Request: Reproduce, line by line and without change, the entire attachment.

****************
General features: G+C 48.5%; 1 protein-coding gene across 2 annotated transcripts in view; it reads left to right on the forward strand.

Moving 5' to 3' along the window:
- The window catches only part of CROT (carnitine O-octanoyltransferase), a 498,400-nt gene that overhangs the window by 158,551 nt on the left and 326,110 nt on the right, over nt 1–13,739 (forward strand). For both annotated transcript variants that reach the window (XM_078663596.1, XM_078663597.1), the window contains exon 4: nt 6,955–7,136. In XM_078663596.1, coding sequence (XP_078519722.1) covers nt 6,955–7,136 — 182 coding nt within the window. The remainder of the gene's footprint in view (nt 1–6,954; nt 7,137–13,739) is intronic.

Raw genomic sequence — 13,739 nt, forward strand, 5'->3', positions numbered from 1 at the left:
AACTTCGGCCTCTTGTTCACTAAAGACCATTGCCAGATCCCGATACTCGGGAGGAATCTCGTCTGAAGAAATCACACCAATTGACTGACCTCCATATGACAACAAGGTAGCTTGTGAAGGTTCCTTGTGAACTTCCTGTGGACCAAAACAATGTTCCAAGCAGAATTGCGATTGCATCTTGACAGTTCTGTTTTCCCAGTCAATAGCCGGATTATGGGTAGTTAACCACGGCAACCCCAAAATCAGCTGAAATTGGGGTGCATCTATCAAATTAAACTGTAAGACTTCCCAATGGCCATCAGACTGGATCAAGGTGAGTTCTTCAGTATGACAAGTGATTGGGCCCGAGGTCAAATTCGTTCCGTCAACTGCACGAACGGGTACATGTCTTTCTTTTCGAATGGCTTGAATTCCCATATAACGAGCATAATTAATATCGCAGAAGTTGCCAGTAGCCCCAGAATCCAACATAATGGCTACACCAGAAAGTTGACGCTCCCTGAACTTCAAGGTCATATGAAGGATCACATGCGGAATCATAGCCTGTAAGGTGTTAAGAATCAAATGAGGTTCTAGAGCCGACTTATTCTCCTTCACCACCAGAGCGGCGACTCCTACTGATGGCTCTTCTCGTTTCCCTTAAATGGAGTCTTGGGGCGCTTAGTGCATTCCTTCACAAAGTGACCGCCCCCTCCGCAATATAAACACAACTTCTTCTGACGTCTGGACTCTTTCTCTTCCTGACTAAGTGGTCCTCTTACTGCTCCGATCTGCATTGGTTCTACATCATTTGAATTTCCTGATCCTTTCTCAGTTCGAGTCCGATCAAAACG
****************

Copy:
General features: G+C 48.5%; 1 protein-coding gene across 2 annotated transcripts in view; it reads left to right on the forward strand.

Moving 5' to 3' along the window:
- The window catches only part of CROT (carnitine O-octanoyltransferase), a 498,400-nt gene that overhangs the window by 158,551 nt on the left and 326,110 nt on the right, over nt 1–13,739 (forward strand). For both annotated transcript variants that reach the window (XM_078663596.1, XM_078663597.1), the window contains exon 4: nt 6,955–7,136. In XM_078663596.1, coding sequence (XP_078519722.1) covers nt 6,955–7,136 — 182 coding nt within the window. The remainder of the gene's footprint in view (nt 1–6,954; nt 7,137–13,739) is intronic.

Raw genomic sequence — 13,739 nt, forward strand, 5'->3', positions numbered from 1 at the left:
AACTTCGGCCTCTTGTTCACTAAAGACCATTGCCAGATCCCGATACTCGGGAGGAATCTCGTCTGAAGAAATCACACCAATTGACTGACCTCCATATGACAACAAGGTAGCTTGTGAAGGTTCCTTGTGAACTTCCTGTGGACCAAAACAATGTTCCAAGCAGAATTGCGATTGCATCTTGACAGTTCTGTTTTCCCAGTCAATAGCCGGATTATGGGTAGTTAACCACGGCAACCCCAAAATCAGCTGAAATTGGGGTGCATCTATCAAATTAAACTGTAAGACTTCCCAATGGCCATCAGACTGGATCAAGGTGAGTTCTTCAGTATGACAAGTGATTGGGCCCGAGGTCAAATTCGTTCCGTCAACTGCACGAACGGGTACATGTCTTTCTTTTCGAATGGCTTGAATTCCCATATAACGAGCATAATTAATATCGCAGAAGTTGCCAGTAGCCCCAGAATCCAACATAATGGCTACACCAGAAAGTTGACGCTCCCTGAACTTCAAGGTCATATGAAGGATCACATGCGGAATCATAGCCTGTAAGGTGTTAAGAATCAAATGAGGTTCTAGAGCCGACTTATTCTCCTTCACCACCAGAGCGGCGACTCCTACTGATGGCTCTTCTCGTTTCCCTTAAATGGAGTCTTGGGGCGCTTAGTGCATTCCTTCACAAAGTGACCGCCCCCTCCGCAATATAAACACAACTTCTTCTGACGTCTGGACTCTTTCTCTTCCTGACTAAGTGGTCCTCTTACTGCTCCGATCTGCATTGGTTCTACATCATTTGAATTTCCTGATCCTTTCTCAGTTCGAGTCCGATCAAAACG